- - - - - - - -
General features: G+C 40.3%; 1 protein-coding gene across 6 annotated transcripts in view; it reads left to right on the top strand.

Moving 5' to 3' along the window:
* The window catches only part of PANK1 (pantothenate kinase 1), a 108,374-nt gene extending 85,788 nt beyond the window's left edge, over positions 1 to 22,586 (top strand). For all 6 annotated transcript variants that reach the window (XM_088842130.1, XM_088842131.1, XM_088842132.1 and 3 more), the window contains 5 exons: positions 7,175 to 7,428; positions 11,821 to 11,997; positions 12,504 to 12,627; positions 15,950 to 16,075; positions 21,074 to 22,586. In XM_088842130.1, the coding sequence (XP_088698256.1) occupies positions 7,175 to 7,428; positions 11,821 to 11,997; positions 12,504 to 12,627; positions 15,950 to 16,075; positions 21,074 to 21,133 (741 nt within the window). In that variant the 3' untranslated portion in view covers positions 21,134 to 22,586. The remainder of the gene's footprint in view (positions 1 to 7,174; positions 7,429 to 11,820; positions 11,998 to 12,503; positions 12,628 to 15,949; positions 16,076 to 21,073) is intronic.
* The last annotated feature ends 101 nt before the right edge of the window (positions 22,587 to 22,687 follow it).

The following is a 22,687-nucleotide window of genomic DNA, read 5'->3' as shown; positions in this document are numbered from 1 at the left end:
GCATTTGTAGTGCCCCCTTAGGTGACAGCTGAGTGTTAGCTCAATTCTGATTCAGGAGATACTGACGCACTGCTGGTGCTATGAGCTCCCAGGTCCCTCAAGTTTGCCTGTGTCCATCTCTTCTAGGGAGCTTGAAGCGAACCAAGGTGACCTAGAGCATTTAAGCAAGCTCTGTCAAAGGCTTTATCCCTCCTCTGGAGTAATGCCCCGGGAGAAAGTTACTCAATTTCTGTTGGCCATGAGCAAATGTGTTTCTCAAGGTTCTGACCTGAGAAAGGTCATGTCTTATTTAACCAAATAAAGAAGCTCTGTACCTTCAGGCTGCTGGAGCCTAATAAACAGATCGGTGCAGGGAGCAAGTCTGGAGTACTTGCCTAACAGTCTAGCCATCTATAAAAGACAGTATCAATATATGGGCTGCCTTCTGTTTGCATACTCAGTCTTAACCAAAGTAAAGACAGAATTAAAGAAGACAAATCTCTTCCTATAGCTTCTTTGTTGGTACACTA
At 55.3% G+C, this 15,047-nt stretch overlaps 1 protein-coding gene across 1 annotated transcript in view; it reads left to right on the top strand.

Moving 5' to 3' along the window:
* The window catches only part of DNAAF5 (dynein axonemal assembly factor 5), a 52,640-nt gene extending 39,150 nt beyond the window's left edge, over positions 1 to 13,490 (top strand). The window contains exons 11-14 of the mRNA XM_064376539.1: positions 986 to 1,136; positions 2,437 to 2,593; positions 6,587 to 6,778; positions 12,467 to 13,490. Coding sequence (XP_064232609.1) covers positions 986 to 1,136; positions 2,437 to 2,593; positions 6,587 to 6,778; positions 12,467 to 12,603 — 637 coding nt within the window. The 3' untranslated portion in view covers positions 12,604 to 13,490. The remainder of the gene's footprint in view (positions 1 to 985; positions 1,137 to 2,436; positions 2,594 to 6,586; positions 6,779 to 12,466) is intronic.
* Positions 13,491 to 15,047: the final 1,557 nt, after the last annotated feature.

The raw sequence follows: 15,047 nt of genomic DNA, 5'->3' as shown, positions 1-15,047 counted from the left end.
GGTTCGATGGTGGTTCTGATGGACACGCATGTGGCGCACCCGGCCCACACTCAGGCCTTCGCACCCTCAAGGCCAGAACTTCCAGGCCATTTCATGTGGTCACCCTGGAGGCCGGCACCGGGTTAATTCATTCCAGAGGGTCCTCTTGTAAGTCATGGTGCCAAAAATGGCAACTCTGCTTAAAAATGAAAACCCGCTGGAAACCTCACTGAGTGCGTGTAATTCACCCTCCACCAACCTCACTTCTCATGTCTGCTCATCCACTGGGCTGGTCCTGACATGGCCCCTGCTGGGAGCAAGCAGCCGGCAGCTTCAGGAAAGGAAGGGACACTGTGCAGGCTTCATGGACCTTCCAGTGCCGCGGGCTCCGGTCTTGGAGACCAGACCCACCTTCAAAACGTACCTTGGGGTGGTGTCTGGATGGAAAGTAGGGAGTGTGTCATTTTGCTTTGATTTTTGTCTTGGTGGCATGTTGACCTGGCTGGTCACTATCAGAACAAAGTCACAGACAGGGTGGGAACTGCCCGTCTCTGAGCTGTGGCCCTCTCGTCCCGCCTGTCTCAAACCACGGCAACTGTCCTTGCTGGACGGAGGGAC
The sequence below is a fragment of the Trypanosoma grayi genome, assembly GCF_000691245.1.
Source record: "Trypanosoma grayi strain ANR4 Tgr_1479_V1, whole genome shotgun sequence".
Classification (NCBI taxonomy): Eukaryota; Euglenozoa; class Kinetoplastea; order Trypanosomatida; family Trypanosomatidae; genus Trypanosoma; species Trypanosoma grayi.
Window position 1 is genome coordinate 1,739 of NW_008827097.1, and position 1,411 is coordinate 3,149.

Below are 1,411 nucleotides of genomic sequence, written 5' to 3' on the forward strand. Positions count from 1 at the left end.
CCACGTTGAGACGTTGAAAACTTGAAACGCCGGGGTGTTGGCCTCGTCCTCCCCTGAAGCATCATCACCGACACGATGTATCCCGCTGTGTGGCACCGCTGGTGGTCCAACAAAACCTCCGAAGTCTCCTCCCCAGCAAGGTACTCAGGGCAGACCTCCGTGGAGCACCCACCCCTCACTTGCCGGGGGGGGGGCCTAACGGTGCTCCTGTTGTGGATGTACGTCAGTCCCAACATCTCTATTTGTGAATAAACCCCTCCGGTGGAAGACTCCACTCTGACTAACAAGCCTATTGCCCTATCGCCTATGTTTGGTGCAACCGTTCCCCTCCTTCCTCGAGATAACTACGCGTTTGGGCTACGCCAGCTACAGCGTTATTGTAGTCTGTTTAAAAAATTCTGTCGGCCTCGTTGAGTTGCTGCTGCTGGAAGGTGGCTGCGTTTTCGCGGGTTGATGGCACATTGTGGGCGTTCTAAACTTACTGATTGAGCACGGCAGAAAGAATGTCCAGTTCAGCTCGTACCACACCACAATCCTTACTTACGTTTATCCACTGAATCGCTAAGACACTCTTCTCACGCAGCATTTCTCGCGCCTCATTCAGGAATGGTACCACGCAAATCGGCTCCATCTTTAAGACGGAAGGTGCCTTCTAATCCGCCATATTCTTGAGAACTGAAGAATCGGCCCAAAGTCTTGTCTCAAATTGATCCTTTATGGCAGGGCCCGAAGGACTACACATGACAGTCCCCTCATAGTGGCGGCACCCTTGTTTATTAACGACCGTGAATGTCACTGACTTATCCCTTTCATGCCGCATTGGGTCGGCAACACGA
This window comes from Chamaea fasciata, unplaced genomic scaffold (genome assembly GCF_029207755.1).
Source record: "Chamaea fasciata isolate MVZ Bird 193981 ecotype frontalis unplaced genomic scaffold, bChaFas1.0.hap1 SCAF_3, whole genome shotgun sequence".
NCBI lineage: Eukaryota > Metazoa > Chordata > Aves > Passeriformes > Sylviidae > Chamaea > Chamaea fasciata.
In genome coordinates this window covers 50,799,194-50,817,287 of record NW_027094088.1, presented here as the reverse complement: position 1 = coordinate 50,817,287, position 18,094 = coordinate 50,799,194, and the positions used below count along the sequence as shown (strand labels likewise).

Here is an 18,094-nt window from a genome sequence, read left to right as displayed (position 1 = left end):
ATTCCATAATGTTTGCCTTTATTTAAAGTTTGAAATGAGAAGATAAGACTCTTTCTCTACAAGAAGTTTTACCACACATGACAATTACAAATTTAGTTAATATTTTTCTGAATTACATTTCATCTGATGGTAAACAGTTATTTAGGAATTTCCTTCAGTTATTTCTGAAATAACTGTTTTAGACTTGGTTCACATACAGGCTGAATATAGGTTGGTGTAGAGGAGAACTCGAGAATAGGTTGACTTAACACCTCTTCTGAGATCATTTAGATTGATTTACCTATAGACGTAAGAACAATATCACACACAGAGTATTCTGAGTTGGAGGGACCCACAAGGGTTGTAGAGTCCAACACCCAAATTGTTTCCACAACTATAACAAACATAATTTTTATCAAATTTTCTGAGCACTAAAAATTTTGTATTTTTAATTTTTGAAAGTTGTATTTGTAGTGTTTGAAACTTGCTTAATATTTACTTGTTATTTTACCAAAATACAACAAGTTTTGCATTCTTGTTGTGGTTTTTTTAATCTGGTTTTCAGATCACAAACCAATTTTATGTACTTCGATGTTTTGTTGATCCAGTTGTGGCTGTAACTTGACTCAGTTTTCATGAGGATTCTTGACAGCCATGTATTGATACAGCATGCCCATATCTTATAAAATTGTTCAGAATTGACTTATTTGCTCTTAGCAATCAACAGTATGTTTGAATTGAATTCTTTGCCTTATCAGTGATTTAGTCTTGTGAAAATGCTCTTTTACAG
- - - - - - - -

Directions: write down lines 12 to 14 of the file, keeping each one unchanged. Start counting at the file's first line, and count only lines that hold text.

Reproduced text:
GGTTCGATGGTGGTTCTGATGGACACGCATGTGGCGCACCCGGCCCACACTCAGGCCTTCGCACCCTCAAGGCCAGAACTTCCAGGCCATTTCATGTGGTCACCCTGGAGGCCGGCACCGGGTTAATTCATTCCAGAGGGTCCTCTTGTAAGTCATGGTGCCAAAAATGGCAACTCTGCTTAAAAATGAAAACCCGCTGGAAACCTCACTGAGTGCGTGTAATTCACCCTCCACCAACCTCACTTCTCATGTCTGCTCATCCACTGGGCTGGTCCTGACATGGCCCCTGCTGGGAGCAAGCAGCCGGCAGCTTCAGGAAAGGAAGGGACACTGTGCAGGCTTCATGGACCTTCCAGTGCCGCGGGCTCCGGTCTTGGAGACCAGACCCACCTTCAAAACGTACCTTGGGGTGGTGTCTGGATGGAAAGTAGGGAGTGTGTCATTTTGCTTTGATTTTTGTCTTGGTGGCATGTTGACCTGGCTGGTCACTATCAGAACAAAGTCACAGACAGGGTGGGAACTGCCCGTCTCTGAGCTGTGGCCCTCTCGTCCCGCCTGTCTCAAACCACGGCAACTGTCCTTGCTGGACGGAGGGAC
The sequence below is a fragment of the Trypanosoma grayi genome, assembly GCF_000691245.1.
Source record: "Trypanosoma grayi strain ANR4 Tgr_1479_V1, whole genome shotgun sequence".